My friend Rob has a saying that goes something like this: “Are you gonna show up, or are you gonna stay home?” It’s become a euphemism among some of our friends for, “If you take a gig, be 100 percent committed to doing the gig, in the best manner you possibly can. Otherwise, stay home.”
Rob’s words came to me at a show I was doing last week. It was a small indoor event center that holds about 2,000 people. The P.A. company shall remain nameless to avoid embarrassment. Advancing the show a few weeks earlier, my Spidey-sense was tingling. The sound company was trying to foist upon me a small-format digital desk that, while it has plenty of capabilities, doesn’t support the workflow speed I need to do my show. As an alternative, they offered an analog desk with a full processing rack, and we agreed it would be a better alternative provided that we would not need to share channels with the support act.
Another thing that bugged me about the advance was our discussion of the line array that would be provided, the manufacturer of which I had never heard. I’m not one to be a snob and say, “I must have this particular brand/model of speaker” (or anything else for that matter), and I’m sure there was a time when I had not heard of L-Acoustics. But at this point it’s rare that I encounter unfamiliar brands of pro audio gear in the field. I was assured on the phone that these were “great speakers blah, blah, blah…” It turned out to be by far the ugliest sounding line array I have ever heard. I can only blame myself for accepting that P.A., but sometimes you have to try new gear.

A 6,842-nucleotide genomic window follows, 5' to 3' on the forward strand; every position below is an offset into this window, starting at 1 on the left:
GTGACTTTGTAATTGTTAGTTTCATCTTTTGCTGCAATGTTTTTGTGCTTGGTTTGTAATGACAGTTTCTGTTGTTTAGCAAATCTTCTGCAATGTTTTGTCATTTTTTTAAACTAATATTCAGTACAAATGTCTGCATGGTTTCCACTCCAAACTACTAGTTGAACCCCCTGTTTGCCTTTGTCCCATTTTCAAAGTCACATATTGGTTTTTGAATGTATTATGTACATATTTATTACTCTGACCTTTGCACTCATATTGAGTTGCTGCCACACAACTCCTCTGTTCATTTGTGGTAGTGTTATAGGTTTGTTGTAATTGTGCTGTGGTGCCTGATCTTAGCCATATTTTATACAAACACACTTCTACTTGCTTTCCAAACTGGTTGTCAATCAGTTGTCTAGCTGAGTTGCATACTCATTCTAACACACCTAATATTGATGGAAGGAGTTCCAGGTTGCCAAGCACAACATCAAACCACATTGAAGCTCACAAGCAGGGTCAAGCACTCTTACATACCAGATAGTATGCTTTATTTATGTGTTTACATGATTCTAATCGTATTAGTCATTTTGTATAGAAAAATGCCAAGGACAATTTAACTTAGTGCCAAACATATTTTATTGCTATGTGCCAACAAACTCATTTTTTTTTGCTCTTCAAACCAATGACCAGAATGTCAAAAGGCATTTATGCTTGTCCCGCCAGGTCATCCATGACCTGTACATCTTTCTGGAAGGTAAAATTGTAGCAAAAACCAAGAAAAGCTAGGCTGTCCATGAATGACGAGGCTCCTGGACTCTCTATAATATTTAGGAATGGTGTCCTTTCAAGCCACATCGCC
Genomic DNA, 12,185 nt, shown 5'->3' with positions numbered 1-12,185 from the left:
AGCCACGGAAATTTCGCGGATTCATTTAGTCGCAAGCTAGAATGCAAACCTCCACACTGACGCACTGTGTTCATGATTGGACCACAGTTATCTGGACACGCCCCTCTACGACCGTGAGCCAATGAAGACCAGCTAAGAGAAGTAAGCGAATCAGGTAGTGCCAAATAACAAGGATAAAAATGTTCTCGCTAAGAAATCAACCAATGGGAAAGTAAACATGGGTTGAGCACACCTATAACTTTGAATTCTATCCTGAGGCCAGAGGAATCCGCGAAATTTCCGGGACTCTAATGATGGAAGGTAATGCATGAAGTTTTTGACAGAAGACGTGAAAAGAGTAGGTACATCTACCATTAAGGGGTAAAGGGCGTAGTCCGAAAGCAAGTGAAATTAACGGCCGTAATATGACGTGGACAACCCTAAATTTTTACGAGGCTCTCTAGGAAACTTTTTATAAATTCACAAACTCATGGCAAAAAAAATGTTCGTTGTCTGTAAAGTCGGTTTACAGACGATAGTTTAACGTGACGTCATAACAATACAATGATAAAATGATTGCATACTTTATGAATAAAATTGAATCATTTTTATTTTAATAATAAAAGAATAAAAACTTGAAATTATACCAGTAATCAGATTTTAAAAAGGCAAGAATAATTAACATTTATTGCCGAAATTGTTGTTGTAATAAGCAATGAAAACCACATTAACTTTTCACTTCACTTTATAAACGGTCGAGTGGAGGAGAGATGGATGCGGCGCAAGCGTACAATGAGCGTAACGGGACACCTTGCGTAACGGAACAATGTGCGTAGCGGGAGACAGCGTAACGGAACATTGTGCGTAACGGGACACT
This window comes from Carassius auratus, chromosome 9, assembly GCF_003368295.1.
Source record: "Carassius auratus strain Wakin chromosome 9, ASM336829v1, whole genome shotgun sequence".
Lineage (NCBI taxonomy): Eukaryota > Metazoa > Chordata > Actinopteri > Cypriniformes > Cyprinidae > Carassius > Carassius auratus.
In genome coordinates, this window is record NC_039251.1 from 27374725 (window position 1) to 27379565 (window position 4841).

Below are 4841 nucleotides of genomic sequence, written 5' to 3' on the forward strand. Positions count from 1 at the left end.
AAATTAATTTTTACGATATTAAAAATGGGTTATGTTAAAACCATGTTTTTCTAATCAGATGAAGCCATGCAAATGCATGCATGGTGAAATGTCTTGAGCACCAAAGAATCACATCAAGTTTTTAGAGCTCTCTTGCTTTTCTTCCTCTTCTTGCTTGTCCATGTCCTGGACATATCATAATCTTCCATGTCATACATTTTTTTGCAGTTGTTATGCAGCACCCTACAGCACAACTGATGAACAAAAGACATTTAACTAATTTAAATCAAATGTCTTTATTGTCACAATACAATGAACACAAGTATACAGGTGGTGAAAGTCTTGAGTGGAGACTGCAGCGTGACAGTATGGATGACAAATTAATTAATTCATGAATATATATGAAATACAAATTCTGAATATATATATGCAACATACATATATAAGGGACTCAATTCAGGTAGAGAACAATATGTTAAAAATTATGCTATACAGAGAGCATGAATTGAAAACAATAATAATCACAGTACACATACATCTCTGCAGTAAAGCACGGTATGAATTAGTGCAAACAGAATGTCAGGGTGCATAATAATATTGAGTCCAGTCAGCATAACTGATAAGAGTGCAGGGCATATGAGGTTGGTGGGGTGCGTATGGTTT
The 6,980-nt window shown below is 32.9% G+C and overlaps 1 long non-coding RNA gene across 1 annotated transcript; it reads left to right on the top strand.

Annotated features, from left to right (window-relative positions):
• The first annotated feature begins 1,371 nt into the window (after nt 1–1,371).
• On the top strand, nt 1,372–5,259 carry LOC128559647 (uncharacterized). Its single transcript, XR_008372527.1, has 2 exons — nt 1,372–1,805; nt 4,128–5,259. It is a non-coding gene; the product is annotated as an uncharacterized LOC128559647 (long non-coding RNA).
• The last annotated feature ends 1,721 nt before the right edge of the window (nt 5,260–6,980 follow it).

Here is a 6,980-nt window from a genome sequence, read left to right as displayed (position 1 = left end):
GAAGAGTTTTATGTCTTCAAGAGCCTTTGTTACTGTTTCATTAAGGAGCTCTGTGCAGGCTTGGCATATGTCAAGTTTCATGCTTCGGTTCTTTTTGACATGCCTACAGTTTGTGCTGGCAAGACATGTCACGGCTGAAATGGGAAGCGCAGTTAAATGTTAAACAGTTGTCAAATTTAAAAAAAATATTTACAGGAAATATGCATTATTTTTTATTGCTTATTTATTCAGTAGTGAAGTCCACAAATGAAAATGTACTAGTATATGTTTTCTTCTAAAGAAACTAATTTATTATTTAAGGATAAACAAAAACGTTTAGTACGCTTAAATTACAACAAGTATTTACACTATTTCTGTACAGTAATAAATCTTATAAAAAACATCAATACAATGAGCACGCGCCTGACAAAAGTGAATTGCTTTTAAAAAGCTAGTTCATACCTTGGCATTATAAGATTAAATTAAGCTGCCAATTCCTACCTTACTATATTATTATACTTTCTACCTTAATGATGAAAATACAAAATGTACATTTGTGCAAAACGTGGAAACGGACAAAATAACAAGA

Once we got on site there were some issues, many of which were caused by the ragged split that the sound company supplied for the show. The number of channels that had problems was well beyond anything I had encountered (close to 10), and many of the channels that did work were noisy. If the gear had been exposed to rain, I might have understood, but it hadn’t and so I didn’t.
Compounding the poor condition of the gear was the attitude of the workers, one of whom owns the company. When my crew guys came in and asked about whether we could set monitor world at stage left, one of them replied “I don’t give a f@#$ where we put the monitor desk.” (He was sitting in a lounge chair like he was at the beach). After he reiterated his comment several times, one of my crew guys replied “I do give a f@#$ about where it is, so please put the monitor desk stage left.” Which they did.
The lack of cooperation in chasing down issues and failure to have brought in the correct gear was appalling. I don’t need someone to wipe my nose, but if you bring a P.A. system to do a show, it should, um…. work. And if you tell me you are bringing certain gear, I expect it to be there, in working order. If you can’t do that, then you shouldn’t take the gig.
“Well we’re not making any money on this because we had to rent ABC.” I’m sorry but that’s not my problem and it’s no excuse for lack of professionalism. If you don’t have the gear to do the gig, then you shouldn’t contract to do the gig.
Are you gonna show up or are you gonna stay home? People are counting on you.